Darkness Under the Water

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  • Format: Hardcover
  • Copyright: 2008-11-11
  • Publisher: Candlewick
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This gripping, ultimately hopeful tale of an Abenaki-French Canadian girl in 1920s Vermont explores a dark episode in New England history. Just as the waters of a river roar through her town, Molly Ballou's life is riding on a swift current, where change comes faster than a spring flood. As a half - Abenaki Indian, half - French Canadian girl in Vermont, Molly is slowly realizing that her family and others like them are being targeted by a governmental effort to rid the state of so-called "poor citizens." Not only is Molly facing discrimination, but she is also haunted by the ghostly presence of her drowned older sister and her grieving mother's evasive love. Curious about her family's traditions, Molly finds herself drawn to Henry, an Abenaki boy whose connection to the natural world provides solace when Molly's mother tragically loses a baby and grows increasingly ill. With Henry's support, sorrow gradually gives way to the joy of self-discovery and allows Molly to look beyond hardship to a future of promise.

Author Biography

Beth Kanell is a poet and author of several travel and local history books. For this book, her first novel, she drew on family stories of farming and seafaring, a neighbor's tales of his Abenaki heritage, and the discovery that part of her own town, in Vermont's Northeast Kingdom, had vanished underwater. She lives in Waterford, Vermont.


There is nothing I like about April.

Here in Waterford, Vermont, at least the snow stops, and the days are bright, if they're sunny days. But mostly they are not sunny in April. They are gray, and cold, and I don't care how many daffodils my mother says are open in the garden or how many vases my grandmother fills with pussy willows cut from the scrubby bushes by the river.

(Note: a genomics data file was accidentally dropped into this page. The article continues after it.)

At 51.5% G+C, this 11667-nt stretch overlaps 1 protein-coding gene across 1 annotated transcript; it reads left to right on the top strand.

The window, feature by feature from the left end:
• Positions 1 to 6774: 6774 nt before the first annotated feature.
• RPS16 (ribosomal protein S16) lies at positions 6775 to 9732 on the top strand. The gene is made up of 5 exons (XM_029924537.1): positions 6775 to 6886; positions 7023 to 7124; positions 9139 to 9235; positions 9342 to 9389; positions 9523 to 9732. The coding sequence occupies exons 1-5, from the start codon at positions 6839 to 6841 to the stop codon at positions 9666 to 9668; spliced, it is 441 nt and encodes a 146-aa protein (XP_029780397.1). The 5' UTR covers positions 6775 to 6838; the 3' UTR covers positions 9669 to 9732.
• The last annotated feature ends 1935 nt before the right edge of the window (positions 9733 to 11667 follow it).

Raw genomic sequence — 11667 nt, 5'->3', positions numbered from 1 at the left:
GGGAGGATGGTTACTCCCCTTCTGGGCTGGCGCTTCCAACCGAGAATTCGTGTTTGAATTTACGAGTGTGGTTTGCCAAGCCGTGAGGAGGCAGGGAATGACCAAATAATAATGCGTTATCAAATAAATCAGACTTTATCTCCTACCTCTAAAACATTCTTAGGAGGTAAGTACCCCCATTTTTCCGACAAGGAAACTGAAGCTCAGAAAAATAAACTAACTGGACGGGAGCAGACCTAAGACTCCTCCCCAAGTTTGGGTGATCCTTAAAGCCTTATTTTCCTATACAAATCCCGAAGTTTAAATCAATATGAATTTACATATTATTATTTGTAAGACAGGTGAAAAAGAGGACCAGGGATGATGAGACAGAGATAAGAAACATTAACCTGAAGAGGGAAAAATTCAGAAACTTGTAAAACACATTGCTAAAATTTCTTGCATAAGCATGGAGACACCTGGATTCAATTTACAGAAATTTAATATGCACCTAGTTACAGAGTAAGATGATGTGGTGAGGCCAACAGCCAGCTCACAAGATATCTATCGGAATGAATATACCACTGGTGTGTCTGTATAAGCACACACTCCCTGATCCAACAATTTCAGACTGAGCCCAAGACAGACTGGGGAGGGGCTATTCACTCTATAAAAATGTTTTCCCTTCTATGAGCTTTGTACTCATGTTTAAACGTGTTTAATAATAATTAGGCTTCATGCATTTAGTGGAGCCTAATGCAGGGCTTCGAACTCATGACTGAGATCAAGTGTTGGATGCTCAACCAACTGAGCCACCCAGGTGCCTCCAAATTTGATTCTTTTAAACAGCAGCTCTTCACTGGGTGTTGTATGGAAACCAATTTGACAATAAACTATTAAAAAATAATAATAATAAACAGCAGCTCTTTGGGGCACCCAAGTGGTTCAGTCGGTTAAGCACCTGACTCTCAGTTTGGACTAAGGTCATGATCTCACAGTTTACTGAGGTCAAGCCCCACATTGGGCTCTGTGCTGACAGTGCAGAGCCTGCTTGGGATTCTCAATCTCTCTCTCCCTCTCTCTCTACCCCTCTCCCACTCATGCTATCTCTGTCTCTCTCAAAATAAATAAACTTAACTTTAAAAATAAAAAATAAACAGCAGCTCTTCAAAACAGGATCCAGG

Because the river itself fills all of April.

It rains for days here, hard enough to wash the soiled banks of snow away from the muddy roads. Everything smells like rain. Not the soft summer smell of damp fields, and not the hiss of rain that rides onthunderclouds. But wet, moldy, unforgiving rain that leaks through the roof, seeps under the doors, turns clothing musty and books soft and woolen coats endlessly damp and stinking of sheep.

Worst of all, when it rains all through April, the river thrashes and churns with froth and logs and power. It roars and crashes and I hear it all through the town, in school, at home, and especially all night in my bedroom, in the darkness. And I think about Gratia, who was my older sister that I never met. I think of her light brown curls, like the one in Mama's dresser drawer. I think about how she got up early on Easter morning sixteen years ago, in 1914. It was an early Easter , in a year when I wasn't born yet. But almost. Gratia got up all by herself that day and put on her new red shoes, and ran out in the rain to stand on the bridge and see the river. She loved to be the first one up, Mama once told me. When I was younger, I asked her often to tell me stories of the little girl so much like me. But now that I am fifteen, almost sixteen in fact, so much older than Gratia ever was, Mama’s familiar stories leave me with questions.